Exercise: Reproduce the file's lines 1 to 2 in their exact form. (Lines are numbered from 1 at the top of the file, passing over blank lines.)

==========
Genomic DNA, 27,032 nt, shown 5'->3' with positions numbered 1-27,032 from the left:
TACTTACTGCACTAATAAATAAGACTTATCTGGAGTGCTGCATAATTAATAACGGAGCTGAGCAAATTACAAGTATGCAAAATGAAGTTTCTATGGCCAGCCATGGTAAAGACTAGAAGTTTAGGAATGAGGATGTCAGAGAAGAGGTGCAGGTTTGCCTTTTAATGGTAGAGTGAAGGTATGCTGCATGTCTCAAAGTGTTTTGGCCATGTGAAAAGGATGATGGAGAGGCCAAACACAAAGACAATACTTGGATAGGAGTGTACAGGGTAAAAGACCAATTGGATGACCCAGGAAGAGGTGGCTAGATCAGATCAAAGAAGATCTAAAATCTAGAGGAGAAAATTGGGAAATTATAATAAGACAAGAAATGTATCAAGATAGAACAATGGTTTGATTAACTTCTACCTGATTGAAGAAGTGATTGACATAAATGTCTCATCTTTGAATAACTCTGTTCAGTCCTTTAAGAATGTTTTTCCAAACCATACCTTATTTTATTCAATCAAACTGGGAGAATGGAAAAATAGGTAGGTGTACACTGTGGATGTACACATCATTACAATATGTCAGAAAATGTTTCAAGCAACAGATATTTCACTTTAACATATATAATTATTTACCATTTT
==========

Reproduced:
Genomic DNA, 27,032 nt, shown 5'->3' with positions numbered 1-27,032 from the left:
TACTTACTGCACTAATAAATAAGACTTATCTGGAGTGCTGCATAATTAATAACGGAGCTGAGCAAATTACAAGTATGCAAAATGAAGTTTCTATGGCCAGCCATGGTAAAGACTAGAAGTTTAGGAATGAGGATGTCAGAGAAGAGGTGCAGGTTTGCCTTTTAATGGTAGAGTGAAGGTATGCTGCATGTCTCAAAGTGTTTTGGCCATGTGAAAAGGATGATGGAGAGGCCAAACACAAAGACAATACTTGGATAGGAGTGTACAGGGTAAAAGACCAATTGGATGACCCAGGAAGAGGTGGCTAGATCAGATCAAAGAAGATCTAAAATCTAGAGGAGAAAATTGGGAAATTATAATAAGACAAGAAATGTATCAAGATAGAACAATGGTTTGATTAACTTCTACCTGATTGAAGAAGTGATTGACATAAATGTCTCATCTTTGAATAACTCTGTTCAGTCCTTTAAGAATGTTTTTCCAAACCATACCTTATTTTATTCAATCAAACTGGGAGAATGGAAAAATAGGTAGGTGTACACTGTGGATGTACACATCATTACAATATGTCAGAAAATGTTTCAAGCAACAGATATTTCACTTTAACATATATAATTATTTACCATTTT